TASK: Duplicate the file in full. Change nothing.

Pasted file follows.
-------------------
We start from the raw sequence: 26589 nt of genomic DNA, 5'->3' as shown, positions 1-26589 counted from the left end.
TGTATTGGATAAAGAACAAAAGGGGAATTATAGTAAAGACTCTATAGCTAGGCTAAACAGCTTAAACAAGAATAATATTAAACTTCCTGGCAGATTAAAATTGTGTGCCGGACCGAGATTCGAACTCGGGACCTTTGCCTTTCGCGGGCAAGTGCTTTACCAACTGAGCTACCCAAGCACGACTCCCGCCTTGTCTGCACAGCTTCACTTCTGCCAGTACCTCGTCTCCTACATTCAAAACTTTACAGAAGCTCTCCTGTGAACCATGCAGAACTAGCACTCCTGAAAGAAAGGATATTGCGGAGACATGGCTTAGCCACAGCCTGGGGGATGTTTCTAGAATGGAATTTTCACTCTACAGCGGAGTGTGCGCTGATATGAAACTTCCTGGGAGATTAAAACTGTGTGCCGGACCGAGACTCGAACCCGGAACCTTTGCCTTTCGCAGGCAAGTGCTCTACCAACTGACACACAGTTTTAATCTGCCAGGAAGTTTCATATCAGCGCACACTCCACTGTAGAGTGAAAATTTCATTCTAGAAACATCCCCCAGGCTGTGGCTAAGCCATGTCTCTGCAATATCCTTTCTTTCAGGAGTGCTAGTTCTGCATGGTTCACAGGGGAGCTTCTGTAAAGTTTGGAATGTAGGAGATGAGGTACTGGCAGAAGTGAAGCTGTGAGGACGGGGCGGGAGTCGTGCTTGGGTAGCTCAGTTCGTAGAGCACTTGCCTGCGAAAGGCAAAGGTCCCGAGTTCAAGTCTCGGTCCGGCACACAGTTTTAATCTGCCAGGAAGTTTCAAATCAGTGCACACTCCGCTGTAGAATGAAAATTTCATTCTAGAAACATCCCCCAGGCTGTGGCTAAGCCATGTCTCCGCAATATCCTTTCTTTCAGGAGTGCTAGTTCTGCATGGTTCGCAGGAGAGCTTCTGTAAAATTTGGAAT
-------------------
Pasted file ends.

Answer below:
We start from the raw sequence: 26589 nt of genomic DNA, 5'->3' as shown, positions 1-26589 counted from the left end.
TGTATTGGATAAAGAACAAAAGGGGAATTATAGTAAAGACTCTATAGCTAGGCTAAACAGCTTAAACAAGAATAATATTAAACTTCCTGGCAGATTAAAATTGTGTGCCGGACCGAGATTCGAACTCGGGACCTTTGCCTTTCGCGGGCAAGTGCTTTACCAACTGAGCTACCCAAGCACGACTCCCGCCTTGTCTGCACAGCTTCACTTCTGCCAGTACCTCGTCTCCTACATTCAAAACTTTACAGAAGCTCTCCTGTGAACCATGCAGAACTAGCACTCCTGAAAGAAAGGATATTGCGGAGACATGGCTTAGCCACAGCCTGGGGGATGTTTCTAGAATGGAATTTTCACTCTACAGCGGAGTGTGCGCTGATATGAAACTTCCTGGGAGATTAAAACTGTGTGCCGGACCGAGACTCGAACCCGGAACCTTTGCCTTTCGCAGGCAAGTGCTCTACCAACTGACACACAGTTTTAATCTGCCAGGAAGTTTCATATCAGCGCACACTCCACTGTAGAGTGAAAATTTCATTCTAGAAACATCCCCCAGGCTGTGGCTAAGCCATGTCTCTGCAATATCCTTTCTTTCAGGAGTGCTAGTTCTGCATGGTTCACAGGGGAGCTTCTGTAAAGTTTGGAATGTAGGAGATGAGGTACTGGCAGAAGTGAAGCTGTGAGGACGGGGCGGGAGTCGTGCTTGGGTAGCTCAGTTCGTAGAGCACTTGCCTGCGAAAGGCAAAGGTCCCGAGTTCAAGTCTCGGTCCGGCACACAGTTTTAATCTGCCAGGAAGTTTCAAATCAGTGCACACTCCGCTGTAGAATGAAAATTTCATTCTAGAAACATCCCCCAGGCTGTGGCTAAGCCATGTCTCCGCAATATCCTTTCTTTCAGGAGTGCTAGTTCTGCATGGTTCGCAGGAGAGCTTCTGTAAAATTTGGAAT